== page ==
Patient Safety

The ESAIC aims to promote the professional role of anaesthesiologists and intensive care physicians and enhance perioperative patient outcomes by focusing on quality of care and patient safety strategies. The Society is committed to implementing the Helsinki Declaration and leading patient safety projects.



To ESAIC is committed to implementing the Glasgow Declaration and drive initiatives towards greater environmental sustainability across anaesthesiology and intensive care in Europe.



The ESAIC works in collaboration with industry, national societies, and specialist societies to promote advancements in anaesthesia and intensive care. The Industry Partnership offers visibility and engagement opportunities for industry participants with ESAIC members, facilitating understanding of specific needs in anaesthesiology and in intensive care. This partnership provides resources for education and avenues for collaborative projects enhancing science, education, and patient safety. The Specialist Societies contribute to high-quality educational opportunities for European anaesthesiologists and intensivists, fostering discussion and sharing, while the National Societies, through NASC, maintain standards, promote events and courses, and facilitate connections. All partnerships collectively drive dialogue, learning, and growth in the anaesthesiology and intensive care sector.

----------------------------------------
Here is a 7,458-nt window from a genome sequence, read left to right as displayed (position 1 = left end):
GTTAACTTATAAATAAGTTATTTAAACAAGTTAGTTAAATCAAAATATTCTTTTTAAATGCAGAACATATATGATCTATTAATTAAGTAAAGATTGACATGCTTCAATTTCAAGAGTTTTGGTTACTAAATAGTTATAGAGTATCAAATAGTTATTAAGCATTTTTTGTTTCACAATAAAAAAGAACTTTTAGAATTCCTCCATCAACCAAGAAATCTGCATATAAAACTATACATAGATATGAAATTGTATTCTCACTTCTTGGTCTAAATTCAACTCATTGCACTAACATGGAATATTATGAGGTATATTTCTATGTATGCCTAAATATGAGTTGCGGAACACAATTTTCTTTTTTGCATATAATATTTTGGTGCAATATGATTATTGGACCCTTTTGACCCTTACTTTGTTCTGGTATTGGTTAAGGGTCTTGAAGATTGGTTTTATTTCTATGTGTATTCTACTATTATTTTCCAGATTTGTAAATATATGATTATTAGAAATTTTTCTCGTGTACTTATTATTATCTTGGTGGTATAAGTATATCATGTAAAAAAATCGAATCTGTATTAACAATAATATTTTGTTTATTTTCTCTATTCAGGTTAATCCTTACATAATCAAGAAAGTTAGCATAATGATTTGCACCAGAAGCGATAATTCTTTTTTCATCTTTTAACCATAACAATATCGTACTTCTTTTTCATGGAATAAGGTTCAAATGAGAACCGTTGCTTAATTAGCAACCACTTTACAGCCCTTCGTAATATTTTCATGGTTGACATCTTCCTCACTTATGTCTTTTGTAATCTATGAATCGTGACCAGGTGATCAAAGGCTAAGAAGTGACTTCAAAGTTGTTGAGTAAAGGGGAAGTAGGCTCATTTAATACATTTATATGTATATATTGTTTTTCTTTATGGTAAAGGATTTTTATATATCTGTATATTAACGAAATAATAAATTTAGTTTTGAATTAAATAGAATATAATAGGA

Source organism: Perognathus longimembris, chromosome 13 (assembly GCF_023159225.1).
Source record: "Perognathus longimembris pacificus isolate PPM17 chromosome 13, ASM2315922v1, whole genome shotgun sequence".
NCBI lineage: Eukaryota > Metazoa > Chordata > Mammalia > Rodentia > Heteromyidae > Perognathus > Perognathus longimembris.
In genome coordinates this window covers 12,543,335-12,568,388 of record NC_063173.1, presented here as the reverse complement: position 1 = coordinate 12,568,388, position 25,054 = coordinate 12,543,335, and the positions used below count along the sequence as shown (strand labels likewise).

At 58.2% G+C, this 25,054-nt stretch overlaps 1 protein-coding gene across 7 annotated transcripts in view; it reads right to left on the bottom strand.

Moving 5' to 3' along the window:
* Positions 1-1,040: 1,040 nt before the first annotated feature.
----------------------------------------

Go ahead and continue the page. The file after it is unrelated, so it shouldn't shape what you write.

Guidelines play a crucial role in delivering evidence-based recommendations to healthcare professionals. Within the fields of anaesthesia and intensive care, guidelines are instrumental in standardizing clinical practices and enhancing patient outcomes. For many years, the ESAIC has served as a pivotal platform for facilitating continuous advancements, improving care standards and harmonising clinical management practices across Europe.



With over 40 years of publication history, the EJA (European Journal of Anaesthesiology) has established itself as a highly respected and influential journal in its field. It covers a wide range of topics related to anaesthesiology and intensive care medicine, including perioperative medicine, pain management, critical care, resuscitation, and patient safety.